Marie Syrkin was one of those Jewish children raised in Zionism as a way of life and as a creed. While others turned away, Syrkin embraced her calling, leading a most remarkable 20th-century Zionist life.

Born in Switzerland to her prominent Zionist parents Nachman and Bassya Syrkin, Marie had an itinerant childhood, learning five languages by the age of 10. Her family’s voyages ending in New York, it was there that she graduated high school.

Forced by her father to annul a youthful marriage, Syrkin received degrees from Cornell University and married for a second time. Her desire to continue writing and working resulted in a second divorce. Returning to New York City as a single mother, she began a career as a high school teacher to support herself and her child, while embarking on several other vocations, including reporter, translator and speechwriter.

Syrkin’s reputation and importance comes from her dogged efforts on behalf of Zionism in America, later in Europe and finally in Israel. She wrote speeches for Chaim Weizmann and Golda Meir, whose biography she would later write. She recorded testimony from Holocaust survivors and exposed the horrors of the Soviet Union. Her valuable dispatches from Palestine before and during the War of Independence described the bravery and the hardships of Jewish resistance, and refuted false claims about the circumstances of the Arab flight from Israel during the 1948 war.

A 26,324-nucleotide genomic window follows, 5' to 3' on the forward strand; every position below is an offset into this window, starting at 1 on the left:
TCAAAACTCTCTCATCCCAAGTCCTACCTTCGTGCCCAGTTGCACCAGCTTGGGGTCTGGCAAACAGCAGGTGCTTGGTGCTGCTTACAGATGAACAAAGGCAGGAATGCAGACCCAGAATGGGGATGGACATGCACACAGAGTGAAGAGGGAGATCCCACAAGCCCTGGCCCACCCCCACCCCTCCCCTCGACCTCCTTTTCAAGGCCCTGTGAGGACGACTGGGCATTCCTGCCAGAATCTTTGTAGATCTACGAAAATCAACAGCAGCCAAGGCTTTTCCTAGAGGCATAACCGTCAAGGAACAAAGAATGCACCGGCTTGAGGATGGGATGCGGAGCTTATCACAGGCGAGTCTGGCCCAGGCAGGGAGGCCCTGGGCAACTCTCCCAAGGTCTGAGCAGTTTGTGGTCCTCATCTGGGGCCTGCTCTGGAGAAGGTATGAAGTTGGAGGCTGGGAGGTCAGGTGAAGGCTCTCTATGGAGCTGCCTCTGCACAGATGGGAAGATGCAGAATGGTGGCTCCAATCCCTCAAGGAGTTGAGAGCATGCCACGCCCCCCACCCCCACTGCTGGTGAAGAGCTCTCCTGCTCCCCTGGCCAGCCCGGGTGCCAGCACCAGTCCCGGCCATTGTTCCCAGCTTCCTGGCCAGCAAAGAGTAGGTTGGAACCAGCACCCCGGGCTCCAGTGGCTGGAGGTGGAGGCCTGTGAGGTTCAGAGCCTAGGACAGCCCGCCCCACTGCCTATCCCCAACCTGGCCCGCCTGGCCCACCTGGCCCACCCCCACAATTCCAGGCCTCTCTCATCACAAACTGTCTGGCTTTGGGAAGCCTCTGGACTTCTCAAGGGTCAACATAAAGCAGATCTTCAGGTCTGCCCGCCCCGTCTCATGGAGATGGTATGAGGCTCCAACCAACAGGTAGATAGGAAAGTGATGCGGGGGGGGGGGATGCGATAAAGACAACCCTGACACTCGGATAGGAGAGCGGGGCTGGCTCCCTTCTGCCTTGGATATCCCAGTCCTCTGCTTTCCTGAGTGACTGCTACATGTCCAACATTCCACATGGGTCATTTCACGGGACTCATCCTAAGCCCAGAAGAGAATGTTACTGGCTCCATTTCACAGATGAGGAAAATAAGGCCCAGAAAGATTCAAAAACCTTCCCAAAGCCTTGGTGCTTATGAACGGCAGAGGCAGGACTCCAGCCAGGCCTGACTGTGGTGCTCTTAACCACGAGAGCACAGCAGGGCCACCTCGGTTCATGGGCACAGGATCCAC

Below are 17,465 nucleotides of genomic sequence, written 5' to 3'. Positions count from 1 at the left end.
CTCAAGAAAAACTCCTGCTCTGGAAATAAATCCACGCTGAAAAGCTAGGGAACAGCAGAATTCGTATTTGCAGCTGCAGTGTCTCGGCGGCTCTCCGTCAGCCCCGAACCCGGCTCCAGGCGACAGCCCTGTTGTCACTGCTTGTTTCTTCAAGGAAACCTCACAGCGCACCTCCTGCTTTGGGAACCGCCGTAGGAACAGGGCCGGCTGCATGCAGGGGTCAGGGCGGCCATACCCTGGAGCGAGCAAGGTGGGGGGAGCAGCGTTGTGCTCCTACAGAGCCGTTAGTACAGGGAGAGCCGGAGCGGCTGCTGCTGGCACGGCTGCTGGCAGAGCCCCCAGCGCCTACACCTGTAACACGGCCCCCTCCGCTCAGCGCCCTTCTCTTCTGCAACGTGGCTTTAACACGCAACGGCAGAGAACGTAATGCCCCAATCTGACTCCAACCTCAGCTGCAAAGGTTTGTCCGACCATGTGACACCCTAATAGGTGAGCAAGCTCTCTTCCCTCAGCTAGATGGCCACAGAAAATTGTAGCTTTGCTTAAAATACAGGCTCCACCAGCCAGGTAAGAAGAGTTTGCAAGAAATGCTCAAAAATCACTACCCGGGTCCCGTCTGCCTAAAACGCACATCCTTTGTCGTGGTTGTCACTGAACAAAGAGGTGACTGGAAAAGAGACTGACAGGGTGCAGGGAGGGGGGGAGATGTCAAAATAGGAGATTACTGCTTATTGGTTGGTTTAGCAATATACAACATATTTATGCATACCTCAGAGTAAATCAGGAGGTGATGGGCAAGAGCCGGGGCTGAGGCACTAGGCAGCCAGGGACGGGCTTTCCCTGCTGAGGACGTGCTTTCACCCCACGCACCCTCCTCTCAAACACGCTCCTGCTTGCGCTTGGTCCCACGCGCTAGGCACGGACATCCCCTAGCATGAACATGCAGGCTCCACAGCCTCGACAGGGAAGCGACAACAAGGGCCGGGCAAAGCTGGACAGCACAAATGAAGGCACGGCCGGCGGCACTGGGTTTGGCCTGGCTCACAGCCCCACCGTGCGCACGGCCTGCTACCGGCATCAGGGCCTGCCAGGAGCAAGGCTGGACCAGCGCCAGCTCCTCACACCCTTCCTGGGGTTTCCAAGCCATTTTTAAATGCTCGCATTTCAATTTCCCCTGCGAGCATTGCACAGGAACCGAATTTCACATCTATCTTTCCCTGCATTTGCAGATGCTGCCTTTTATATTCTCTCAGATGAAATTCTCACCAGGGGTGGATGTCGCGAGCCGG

Devotion to the creation of a Jewish state was a consistent theme of all her literary pursuits. Among her outlets was The Jewish Frontier, for which she was a reporter and editor. In that publication, she called for increased Jewish emigration before the war, and in its pages in 1942, she disclosed news of a cable, originally intended for Stephen Wise, detailing the “systematic murder” of Jews by the Nazis.

In the following years, she traveled back and forth to Europe and Palestine, publicizing the condition of Jewish displaced persons, agitating for their assistance and helping many of them to receive Hillel scholarships. She also authored a report, later adapted for the United Nations, on the militaristic intentions of Arab nationalists, disproving claims that Israel had deliberately damaged mosques. Accepting a professorship at Brandeis in 1950, Syrkin started the new field of literary study of the Holocaust.

A true woman of valor, Syrkin fought for the Jewish people and for Israel throughout her life.